The beautiful west of Arran calls Gaby Soutar to chase a precious childhood memory
When it comes to Arran, I’m usually a Whiting Bay girl. Growing up, though, we always holidayed to Blackwaterfoot – dad liked to play golf at Shiskine Golf Club.This was great, but later in life my head was turned by the east of the island. That is, until my mum reminded us of something.
“The sunsets on the west are so amazing,” she said, and I had a flashback to looking out over ombré skies. Cue a planned nostalgia trip to the other side of the island. After a quick search of the Cottages & Castle website, which features more than 500 Scottish properties, we discovered a house to suit our party, Moinadh, which sleeps ten people.
On a flat grassy expanse (according to a Gaelic-speaking friend, its name translates as moor land), this sturdy whitewashed house overlooks a rocky bay down to the Firth of Clyde. We’d been greedy, as our party of five were rattling around this place, with its family bedroom, two doubles, a den with a futon, and boudoir with two singles.
There’s loads of living space too, including a country kitchen with a large table and cupboards topped by malt whisky boxes. This connects to a dining room, then a comfortable lounge with a woodburning stove (logs are included) and, finally, a big conservatory (opening out onto a patio with picnic table) that provides the perfect vantage point to watch one of those sunsets. This is a relaxed house, not done up or modern, but homely, with loads of family photos hanging on the walls and well-loved jigsaw puzzles a-plenty.
The bedrooms, bar one double, are upstairs. The two children in our group, aged five and two, loved their sunny family room, with its open outlook to the water and the hills, a bunk and two single beds.
Out the back, there’s a good sized lawn for racing about on, though it’s a bit of an adventure to get down to the rocky beach – over a stile and through a marshy bit. We opted for some less messy child-friendly activities, including a visit to outdoor centre, Balmichael, which is a five-minute drive away. It’s recently been taken over by San Franciscan, James L Clark, who has extended this family play centre into his own Disney empire in miniature.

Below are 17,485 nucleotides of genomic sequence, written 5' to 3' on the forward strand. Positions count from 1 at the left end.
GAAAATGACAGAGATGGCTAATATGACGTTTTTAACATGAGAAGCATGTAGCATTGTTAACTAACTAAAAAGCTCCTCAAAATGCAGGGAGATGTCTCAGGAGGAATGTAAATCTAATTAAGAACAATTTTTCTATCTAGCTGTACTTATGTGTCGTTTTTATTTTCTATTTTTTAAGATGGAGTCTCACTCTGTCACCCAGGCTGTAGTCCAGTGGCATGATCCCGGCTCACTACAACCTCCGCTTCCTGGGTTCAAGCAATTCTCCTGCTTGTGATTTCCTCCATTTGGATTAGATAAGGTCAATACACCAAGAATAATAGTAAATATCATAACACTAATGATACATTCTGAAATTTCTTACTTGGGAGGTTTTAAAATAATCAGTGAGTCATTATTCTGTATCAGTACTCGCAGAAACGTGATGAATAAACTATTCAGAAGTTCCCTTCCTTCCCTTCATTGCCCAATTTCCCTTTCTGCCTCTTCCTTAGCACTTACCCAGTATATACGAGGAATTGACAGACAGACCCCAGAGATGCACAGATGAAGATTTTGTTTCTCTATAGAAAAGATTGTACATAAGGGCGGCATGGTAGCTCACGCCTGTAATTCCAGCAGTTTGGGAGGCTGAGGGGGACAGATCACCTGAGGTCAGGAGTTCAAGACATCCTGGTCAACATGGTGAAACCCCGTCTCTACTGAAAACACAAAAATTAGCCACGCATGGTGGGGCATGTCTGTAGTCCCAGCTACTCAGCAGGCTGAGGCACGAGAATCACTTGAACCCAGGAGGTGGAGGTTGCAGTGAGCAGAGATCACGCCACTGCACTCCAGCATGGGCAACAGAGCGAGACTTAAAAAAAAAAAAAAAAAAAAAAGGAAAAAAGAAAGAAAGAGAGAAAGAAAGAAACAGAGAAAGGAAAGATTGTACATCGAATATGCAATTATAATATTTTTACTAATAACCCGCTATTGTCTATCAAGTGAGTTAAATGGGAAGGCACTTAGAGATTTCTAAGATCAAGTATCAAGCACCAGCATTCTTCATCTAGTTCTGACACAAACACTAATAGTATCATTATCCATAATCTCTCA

We loved the inflatable bouncy pillows – bigger than any in the EU, apparently, and way better than a castle. I nearly slipped a disc when attempting air splits.
There are also colourful pedal tractors, some of which seat four, Flintstones style, and a tyre fringed track to race them on. Much slapstick hilarity was had when sliding down the new Little Goat Fell on grass sledges. The children descended this slope very sedately but the heavier adults went like lightning, usually crashing at the bottom. This place also features a donkey, loads of ducks and, oddly, a zorse – a cross between a zebra and a horse – who just does her own thing, but can be waved at. There’s also a small ice-free outdoors ice rink, Arran’s only cinema, and a cafe, The Old Mill, should you be feeling caffeine deprived.
Fun, but for something a little different, visit the Victorian estate that is Brodick Castle. We had a picnic in their adventure playground, with olive-studded focaccia bought from the Blackwater Bakehouse and garlicky Arran Cheddar. Digest first, then have a shot on their flying fox, or the spiral slide.
Afterwards, wander round the lushly beautiful gardens – some walled, and others a bit wild. Apparently, this place holds three national rhododendron collections that flower in almost every month of the year. There are summerhouses to shelter in, and a pond that was full of transitional tadpoles.
Next time, I’ll visit the castle itself while child-free, as the kids clattered round at high-speed, trying to find the hidden stone “bogles” they’d been instructed to track down in each room. I caught a glimpse of some beautiful portraits, a cream wood panelled corridor, crystal decanters in the shape of animals, a herd of mounted stag heads, some quirky enamel snuff-boxes, plus copper pots and thistle emblazoned shortbread presses downstairs in the kitchen, before we we spilled back outside through the cafe. Exhausting.
Back to the house, where, after a long busy day with small people, we only just managed to stay awake for one of those sunsets. From the Moinadh conservatory, it was rather beautiful. It may even have convinced me to go west again next year.
• Moinadh is available through Cottages & Castles, www.cottages-and-castles.co.uk from £915 per week and sleeps ten. For more information or to book a stay call 01738 451610. Brodick Castle, Gardens and Country Park (www.nts.org.uk). Admission £12.50 for adults, £29.50 for a family, £9 concessions. Balmichael, String Road, Shiskine (01770 465072, www.balmichael.com). Admission £6 for children, £4 for adults.